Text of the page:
On February 23, the Federal Communications Commission (FCC) issued a Notice of Inquiry related to digital redlining and how to prevent it in the future. Digital redlining is a practice in which some service providers have historically avoided providing broadband connections to certain areas, resulting in digital discrimination of some races and economic classes.
The Notice of Inquiry specifically seeks comment on section 60506 of the Infrastructure Investment and Jobs Act (IIJA). The public comments received by the FCC will inform a forthcoming Notice of Proposed Rulemaking intended to prevent and eliminate digital discrimination.
The FCC notes that broadband is a necessity, saying, “Every person across our nation deserves — and must have — equal access to this crucial technology in the increasingly digital world; a person’s zip code should not determine their destiny.”
Many large wireline providers have already filed comments with the FCC, including Verizon, AT&T and Lumen Technologies.
Verizon expressed its support for measures to prevent digital redlining. And it touted its support for programs such as the FCC’s 2018 Connect America Fund (CAF), its 5G Fund for Rural America and the new Affordable Connectivity Program (ACP).
Verizon’s main caution to the FCC is that it recommends taking a holistic view to close the digital divide and asks the FCC to be mindful of practical realities in the deployment process such as technology choices and logistical hurdles.
AT&T questions the premise of digital redlining
But AT&T takes a more defensive stance in its comments. It repeatedly notes that private enterprise has invested approximately $2 trillion in risk capital over the past 25 years to build the country’s “massive broadband infrastructure.” It wants the FCC to “maintain the investment-friendly, light-touch regulatory policy that has governed broadband service for most of the past quarter century.”
One segment of its comments is entitled “Allegations of Systemic Demographic Disparities in Broadband Availability Lack Any Factual Basis.”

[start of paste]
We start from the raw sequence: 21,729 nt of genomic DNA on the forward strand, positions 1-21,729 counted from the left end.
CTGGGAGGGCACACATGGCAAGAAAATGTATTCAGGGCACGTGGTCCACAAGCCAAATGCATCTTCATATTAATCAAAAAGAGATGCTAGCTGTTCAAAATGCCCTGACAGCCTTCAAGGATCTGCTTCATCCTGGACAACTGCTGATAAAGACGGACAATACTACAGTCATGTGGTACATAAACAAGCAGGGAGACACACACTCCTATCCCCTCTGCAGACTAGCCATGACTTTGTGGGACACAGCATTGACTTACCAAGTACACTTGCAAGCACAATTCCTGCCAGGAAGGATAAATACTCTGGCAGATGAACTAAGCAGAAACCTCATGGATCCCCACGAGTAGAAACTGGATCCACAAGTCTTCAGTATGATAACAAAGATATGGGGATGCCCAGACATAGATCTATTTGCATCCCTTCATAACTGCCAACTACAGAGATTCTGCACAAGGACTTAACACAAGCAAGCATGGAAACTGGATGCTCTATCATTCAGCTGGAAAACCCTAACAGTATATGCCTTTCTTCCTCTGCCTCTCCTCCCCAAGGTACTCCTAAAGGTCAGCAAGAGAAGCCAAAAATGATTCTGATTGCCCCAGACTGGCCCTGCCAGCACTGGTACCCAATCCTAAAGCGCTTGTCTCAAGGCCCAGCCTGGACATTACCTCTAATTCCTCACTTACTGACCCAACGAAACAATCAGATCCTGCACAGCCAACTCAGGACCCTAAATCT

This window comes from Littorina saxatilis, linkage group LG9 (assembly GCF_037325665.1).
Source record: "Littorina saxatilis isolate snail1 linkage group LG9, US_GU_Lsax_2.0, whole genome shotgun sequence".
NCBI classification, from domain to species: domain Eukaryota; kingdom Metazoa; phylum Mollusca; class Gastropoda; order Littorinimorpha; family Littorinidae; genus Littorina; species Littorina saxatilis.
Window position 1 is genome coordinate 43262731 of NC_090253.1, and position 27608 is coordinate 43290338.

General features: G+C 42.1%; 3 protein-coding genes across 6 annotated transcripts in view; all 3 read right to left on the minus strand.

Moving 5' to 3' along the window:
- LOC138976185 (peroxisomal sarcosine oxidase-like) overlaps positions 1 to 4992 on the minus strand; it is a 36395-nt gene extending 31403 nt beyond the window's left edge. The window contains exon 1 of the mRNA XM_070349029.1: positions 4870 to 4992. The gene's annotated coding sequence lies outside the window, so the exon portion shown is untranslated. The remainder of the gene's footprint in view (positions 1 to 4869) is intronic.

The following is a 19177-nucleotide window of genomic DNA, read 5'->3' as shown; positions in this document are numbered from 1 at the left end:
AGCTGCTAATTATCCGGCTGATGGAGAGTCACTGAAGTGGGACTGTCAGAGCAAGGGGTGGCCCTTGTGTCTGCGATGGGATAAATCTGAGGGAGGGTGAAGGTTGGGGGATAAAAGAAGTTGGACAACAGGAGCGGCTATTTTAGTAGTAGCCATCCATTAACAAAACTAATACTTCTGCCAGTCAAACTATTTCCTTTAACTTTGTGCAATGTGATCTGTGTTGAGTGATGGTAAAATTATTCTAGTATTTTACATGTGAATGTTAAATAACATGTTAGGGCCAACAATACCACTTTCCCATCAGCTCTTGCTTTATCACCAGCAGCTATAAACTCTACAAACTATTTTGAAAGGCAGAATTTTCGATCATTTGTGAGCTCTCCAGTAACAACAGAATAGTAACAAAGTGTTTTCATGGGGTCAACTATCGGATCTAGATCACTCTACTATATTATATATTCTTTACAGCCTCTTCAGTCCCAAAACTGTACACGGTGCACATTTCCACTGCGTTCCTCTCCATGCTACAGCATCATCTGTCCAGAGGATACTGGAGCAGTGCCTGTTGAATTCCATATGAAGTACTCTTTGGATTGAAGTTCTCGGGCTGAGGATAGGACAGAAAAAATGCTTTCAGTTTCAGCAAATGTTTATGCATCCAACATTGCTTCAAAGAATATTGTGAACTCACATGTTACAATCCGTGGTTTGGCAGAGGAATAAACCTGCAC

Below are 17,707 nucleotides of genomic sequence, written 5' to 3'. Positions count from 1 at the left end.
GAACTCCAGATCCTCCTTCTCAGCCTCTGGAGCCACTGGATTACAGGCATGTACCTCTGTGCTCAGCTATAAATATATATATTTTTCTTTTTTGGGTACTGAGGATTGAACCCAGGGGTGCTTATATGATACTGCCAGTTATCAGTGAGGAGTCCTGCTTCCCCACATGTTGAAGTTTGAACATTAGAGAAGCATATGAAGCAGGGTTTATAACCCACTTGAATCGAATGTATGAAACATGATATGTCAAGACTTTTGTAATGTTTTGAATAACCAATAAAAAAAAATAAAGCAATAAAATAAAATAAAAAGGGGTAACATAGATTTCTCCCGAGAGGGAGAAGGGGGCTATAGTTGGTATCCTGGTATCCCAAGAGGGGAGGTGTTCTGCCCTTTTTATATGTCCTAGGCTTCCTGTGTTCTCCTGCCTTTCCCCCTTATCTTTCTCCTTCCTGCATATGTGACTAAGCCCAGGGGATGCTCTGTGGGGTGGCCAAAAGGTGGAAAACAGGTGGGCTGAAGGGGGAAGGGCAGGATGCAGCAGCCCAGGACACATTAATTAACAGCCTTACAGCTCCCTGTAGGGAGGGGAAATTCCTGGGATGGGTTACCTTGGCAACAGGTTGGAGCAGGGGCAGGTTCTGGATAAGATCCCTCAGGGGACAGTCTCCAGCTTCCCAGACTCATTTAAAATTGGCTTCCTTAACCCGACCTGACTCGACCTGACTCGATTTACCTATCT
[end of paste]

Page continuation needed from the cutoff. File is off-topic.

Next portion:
Similar in tone to its comments regarding pole attachment regulations, AT&T seems mainly concerned with not incurring costs related to eliminating digital redlining. Its comments say some groups want to “saddle private enterprise with the burden of correcting any disparities in broadband availability…. whether the deficit is caused by discriminatory intent or not. And they would require broadband providers to fix such disparities at their own expense wherever they appear.”
AT&T also cites some data from former FCC Chief Economist Glenn Woroch in which he claims that a nationwide, census-block-level analysis of broadband deployment shows that 100/20 Mbps broadband availability rates for non-white households are higher than for white households and that availability rates for households above and below the poverty line are nearly identical.
AT&T said, “The Infrastructure Act promises to close America’s digital divide — not by blowing up the free market engine that has already made 100/20 Mbps services available to nine out of 10 U.S. households, but by supplementing private investment with $65 billion in new subsidy programs. AT&T looks forward to participating in those programs and helping the Commission fulfill the Act’s promise of universal high-speed broadband.”
For its part, Lumen Technologies said, “The Commission’s efforts to facilitate equal access should focus on incentivizing broadband investment targeted to this goal and cannot include deployment build-out mandates.”
And Lumen also stresses that the FCC’s work to eliminate digital redlining must be “driven by solid and reliable data.”
T-Mobile also filed comments, even though it doesn’t have a wired broadband offering.
True to its usual Un-Carrier tone, T-Mobile bragged about its network. “T-Mobile has long been a leader in deploying and offering next-generation wireless broadband offerings to consumers, regardless of their demographics or income. T-Mobile has aggressively deployed 4G LTE, and T-Mobile’s 5G network already covers 310 million Americans, or 95% of the U.S. population.”